You are headed to a new vacation location and naturally don’t want to book a week in a roach-infested room in a high-crime area. For that matter, you’d like to sleep in a comfortable bed on the drive to and from your destination as well. Most of us head to TripAdvisor to look up what other travelers have to say about specific hotels. But where do you turn when the reviews are inconsistent and the overall rating is three stars out of five? Here are our five top options.
Superior Small Lodging
If the hotel is independently owned (aka not a chain name such as Holiday Inn) in Florida, you are well served to check Superior Small Lodging to see if the property is a member. These hotels, which have 50 rooms or less, don’t merely pay a fee to belong — they must adhere to a high-standard quality assurance program that requires all members to go through a formal, rigorous inspection annually.
The White Glove Award goes to hotels that receive a perfect housekeeping score of 100% during that inspection. Your odds of avoiding the ick factor with these properties is high.
“There is no more coveted ranking in the hospitality industry than to be rated No. 1 in your market by TripAdvisor,” says Donna Boucher, executive director of the Florida Superior Small Lodging Association. “So we’re proud that 17 of our member properties throughout the state are currently ranked first in their individual markets there.” That list includes her own property, Manta Ray Inn in Hollywood.
Even with the Internet, a good hotel can be hard to find, says Oyster co-founder Elie Seidman. So he started a tell-all journalistic review site on hotels that bases its reviews on its own investigators’ firsthand research and analysis; the site does not rely on user reviews or third-party information.
Oyster’s reviewers stay in hotels anonymously to evaluate the properties on more than 70 dimensions, and take hundreds of photos. They sleep in the beds, swim in the pools, eat the food and interview other guests at the hotel to ensure an objective, comprehensive analysis.
Oyster has expert reviews of hotels in 188 cities around the world, so while it’s not as comprehensive as TripAdvisor, it is a different opinion to weigh when your preferred hotel is listed. The site tends to cover big-name chains and resorts, so this isn’t a “should I take a chance?” resource as much as it is a place to compare amenities.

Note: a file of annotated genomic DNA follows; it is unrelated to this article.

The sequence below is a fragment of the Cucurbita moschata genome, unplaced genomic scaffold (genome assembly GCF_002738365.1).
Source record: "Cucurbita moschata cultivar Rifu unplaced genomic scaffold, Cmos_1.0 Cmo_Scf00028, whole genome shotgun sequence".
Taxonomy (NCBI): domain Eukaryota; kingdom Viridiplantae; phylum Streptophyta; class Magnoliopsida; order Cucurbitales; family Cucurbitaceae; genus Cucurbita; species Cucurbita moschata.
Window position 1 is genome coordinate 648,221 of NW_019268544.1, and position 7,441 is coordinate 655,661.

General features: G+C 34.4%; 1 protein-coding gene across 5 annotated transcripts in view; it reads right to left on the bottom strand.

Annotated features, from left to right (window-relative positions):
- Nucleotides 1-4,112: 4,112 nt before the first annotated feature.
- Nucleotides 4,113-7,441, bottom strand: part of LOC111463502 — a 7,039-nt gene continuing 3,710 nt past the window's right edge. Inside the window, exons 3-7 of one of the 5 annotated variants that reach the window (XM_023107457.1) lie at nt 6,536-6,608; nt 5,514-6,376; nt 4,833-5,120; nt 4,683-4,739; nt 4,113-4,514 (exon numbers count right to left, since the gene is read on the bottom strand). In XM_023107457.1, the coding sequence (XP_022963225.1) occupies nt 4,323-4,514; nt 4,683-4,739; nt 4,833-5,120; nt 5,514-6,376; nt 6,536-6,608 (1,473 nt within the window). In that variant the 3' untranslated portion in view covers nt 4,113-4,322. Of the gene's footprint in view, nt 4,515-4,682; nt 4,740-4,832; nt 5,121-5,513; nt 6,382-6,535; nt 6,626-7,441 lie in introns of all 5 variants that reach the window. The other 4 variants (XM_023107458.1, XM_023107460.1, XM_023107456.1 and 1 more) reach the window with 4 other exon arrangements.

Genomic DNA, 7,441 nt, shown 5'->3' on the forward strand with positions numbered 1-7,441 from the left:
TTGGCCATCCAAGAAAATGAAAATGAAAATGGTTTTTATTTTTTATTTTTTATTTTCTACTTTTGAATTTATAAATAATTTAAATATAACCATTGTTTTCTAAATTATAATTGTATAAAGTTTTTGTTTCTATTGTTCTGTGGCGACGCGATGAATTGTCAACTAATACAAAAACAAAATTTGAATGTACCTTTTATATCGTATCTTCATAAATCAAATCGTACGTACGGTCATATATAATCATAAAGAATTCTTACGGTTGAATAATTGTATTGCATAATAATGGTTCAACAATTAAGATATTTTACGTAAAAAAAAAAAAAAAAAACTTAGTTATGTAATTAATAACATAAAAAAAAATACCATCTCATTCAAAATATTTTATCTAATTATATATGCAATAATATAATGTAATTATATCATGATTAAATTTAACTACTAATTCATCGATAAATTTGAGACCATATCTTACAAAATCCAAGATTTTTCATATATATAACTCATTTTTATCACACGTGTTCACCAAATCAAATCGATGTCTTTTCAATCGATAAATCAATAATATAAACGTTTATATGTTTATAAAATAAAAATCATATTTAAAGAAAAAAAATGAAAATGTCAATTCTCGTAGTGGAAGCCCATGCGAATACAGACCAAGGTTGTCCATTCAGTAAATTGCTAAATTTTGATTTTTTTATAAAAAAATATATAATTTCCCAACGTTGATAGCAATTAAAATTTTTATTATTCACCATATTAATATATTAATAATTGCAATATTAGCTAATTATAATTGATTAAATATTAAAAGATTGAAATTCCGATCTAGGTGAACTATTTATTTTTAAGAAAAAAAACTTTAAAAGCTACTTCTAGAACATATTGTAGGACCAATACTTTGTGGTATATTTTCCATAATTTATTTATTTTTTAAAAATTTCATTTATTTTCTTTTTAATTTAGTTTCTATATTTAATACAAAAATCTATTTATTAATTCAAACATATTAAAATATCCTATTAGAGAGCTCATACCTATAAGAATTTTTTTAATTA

Virtual Tourist describes itself as a worldwide travel community where travelers and locals share real travel advice and experiences. This really translates to “we look like TripAdvisor” and with good reason: The site is part of the TripAdvisor Media Group.
VT reviews are linked to a profile so you can check out the person’s background if you need more information to determine credibility. True, people lie on the Internet, but with 1.2 million registered members from more than 220 countries posting 1.8 million travel tips on more than 72,977 locations worldwide, there’s enough balance to weed out the bad advice.
Raveable’s tagline, “hotel rooms without the extra baggage,” reflects the fact that this site analyzes millions of traveler reviews to give you one rating. If you hate skimming through pages of vacationers praising the mattresses or complaining that the front desk clerk was rude, this concept saves you those gory details and cuts to the chase.
These folks also run a bed bug watch page that is useful to anyone spending the night in someone else’s bed.
If you book your vacation through a travel agent, ask if he or she can tap into the Travel 42 database and send you a detailed review of your choices. The 137,000 hotel reviews here are written by travel agents to help their colleagues make recommendations, so the details on these reports are from people with a vested interest in steering you away from the duds.
“It’s pretty powerful to bring all these substantial resources together for the first time,” said Tom Cintorino, executive vice president of digital media for Northstar Travel Media, which owns Travel 42.